Flowers? Jewelry? Chocolates? They all make sweet gifts for your partner this Valentine’s Day. But how do we make love last all year?
In the movie, Hitch, actor, Will Smith plays Alex "Hitch" Hitchins, a Love Doctor or "professional dating consultant," who works with men to help them learn how to successfully attract and interact with women.
At one point in the movie, Hitch finds himself struggling with his own romantic relationship as he exclaims, "Why is falling in love so hard?"
Falling in love is the easy part. It’s staying in love that’s hard.
That’s probably why most movies focus on the romantic stage of relationships, not the inevitable other two stages that almost all long-term relationships go through. As the director of the SMART Couples Project at the University of Florida Institute of Food and Agricultural Sciences, my staff and I often meet couples in our SMART Couple’s classes who are trying to navigate their way through these latter two stages of their relationships.
The first stage, according to Dr. Jeffry Larson, is characterized by romance and passion. It typically starts when the couple begins dating and can last through the first several years of marriage.
During the second stage, the couple may become disillusioned when they realize happy and stable marriages require hard work. Balancing work, school, children and finances can distract them and decrease the amount of time they’re able to spend time with each other to communicate and nurture their friendship.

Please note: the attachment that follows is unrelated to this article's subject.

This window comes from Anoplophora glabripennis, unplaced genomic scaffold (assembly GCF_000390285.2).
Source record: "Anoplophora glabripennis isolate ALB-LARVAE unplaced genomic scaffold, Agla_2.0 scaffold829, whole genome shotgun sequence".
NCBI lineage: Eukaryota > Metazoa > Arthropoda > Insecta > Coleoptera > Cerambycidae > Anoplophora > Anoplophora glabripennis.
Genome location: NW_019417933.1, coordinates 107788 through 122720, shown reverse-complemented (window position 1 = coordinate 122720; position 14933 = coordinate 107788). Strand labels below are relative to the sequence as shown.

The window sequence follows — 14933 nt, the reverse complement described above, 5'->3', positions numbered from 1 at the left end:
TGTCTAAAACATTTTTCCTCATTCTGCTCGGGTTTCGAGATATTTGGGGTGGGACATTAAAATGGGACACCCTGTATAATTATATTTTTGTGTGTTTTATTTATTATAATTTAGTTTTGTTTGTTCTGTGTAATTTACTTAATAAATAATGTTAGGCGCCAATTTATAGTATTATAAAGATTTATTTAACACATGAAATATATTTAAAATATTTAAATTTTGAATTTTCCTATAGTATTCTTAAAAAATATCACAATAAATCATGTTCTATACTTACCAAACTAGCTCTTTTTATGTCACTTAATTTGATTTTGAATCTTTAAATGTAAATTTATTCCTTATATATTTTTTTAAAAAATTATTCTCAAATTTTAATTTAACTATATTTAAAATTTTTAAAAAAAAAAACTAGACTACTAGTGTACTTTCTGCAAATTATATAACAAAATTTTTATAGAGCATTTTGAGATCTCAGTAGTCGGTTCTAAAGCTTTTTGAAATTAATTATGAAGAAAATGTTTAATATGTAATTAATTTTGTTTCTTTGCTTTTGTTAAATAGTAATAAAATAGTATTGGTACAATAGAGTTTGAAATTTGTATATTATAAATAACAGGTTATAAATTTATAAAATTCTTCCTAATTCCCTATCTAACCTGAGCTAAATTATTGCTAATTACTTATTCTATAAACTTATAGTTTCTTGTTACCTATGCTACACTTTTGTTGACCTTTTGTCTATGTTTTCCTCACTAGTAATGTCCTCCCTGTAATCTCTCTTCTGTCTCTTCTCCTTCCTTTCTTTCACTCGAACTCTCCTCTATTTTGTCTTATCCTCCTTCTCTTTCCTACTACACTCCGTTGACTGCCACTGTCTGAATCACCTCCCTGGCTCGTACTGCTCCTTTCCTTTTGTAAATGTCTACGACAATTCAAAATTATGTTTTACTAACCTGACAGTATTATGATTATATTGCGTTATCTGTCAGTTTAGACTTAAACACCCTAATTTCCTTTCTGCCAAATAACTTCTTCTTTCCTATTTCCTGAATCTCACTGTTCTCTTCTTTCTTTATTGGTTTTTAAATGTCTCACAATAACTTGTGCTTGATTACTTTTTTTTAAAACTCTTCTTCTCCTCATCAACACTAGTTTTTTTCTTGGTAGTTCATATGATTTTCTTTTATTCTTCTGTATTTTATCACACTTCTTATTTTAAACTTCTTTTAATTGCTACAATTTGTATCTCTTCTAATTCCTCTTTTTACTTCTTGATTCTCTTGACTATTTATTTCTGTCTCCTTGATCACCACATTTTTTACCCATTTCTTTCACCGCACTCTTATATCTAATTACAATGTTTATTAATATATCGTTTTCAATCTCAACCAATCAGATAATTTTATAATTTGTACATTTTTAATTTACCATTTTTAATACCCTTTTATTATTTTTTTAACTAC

In stage three, couples decide whether they would like their marriages to continue. By this stage, more than 40 percent of marriages split.
Those who choose to remain with their partners tend to adjust to married life on one of two pathways—with contentment or with resignation. Those in the latter group resign themselves to the idea that their marriage won’t get much better. But a growing number of couples have decided to work on their relationships by developing new knowledge and skills. Couples on both pathways are finding their way to our SMART Couples classes to learn some of the best-of-the best research-based information and skills available for couples.
Studies show that most couples reported being glad they stayed together even after experiencing serious trouble, especially those who were willing to work on their relationship together.
For those who are willing to work towards achieving contentment in their marriage, I and other researchers recommend four strategies.
Read relationship enhancement books together.
Use research-based online resources such as
www.smartcouples.org for reliable relationship information.
Attend relationship education classes.
Seek out marriage counseling.
Taking these steps shows our partners we are willing and committed to take the time and energy to invest in our relationships.
For more relationship tips or to sign up for a SMART Couples class in your area, go to www.smartcouples.org. Online classes are also available.
Victor Harris is an associate professor of family, youth and community sciences at the University of Florida Institute of Food and Agricultural Sciences.